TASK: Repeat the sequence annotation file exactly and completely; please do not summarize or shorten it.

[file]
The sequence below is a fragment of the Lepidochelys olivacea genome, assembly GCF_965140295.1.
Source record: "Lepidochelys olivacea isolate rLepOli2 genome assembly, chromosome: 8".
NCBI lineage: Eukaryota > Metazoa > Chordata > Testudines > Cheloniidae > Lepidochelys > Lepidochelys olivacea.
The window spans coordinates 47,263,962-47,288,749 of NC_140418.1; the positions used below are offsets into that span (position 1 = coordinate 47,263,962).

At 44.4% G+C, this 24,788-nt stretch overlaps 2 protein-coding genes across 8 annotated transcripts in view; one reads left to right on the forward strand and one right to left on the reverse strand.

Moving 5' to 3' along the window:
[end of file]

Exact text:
The sequence below is a fragment of the Lepidochelys olivacea genome, assembly GCF_965140295.1.
Source record: "Lepidochelys olivacea isolate rLepOli2 genome assembly, chromosome: 8".
NCBI lineage: Eukaryota > Metazoa > Chordata > Testudines > Cheloniidae > Lepidochelys > Lepidochelys olivacea.
The window spans coordinates 47,263,962-47,288,749 of NC_140418.1; the positions used below are offsets into that span (position 1 = coordinate 47,263,962).

At 44.4% G+C, this 24,788-nt stretch overlaps 2 protein-coding genes across 8 annotated transcripts in view; one reads left to right on the forward strand and one right to left on the reverse strand.

Moving 5' to 3' along the window: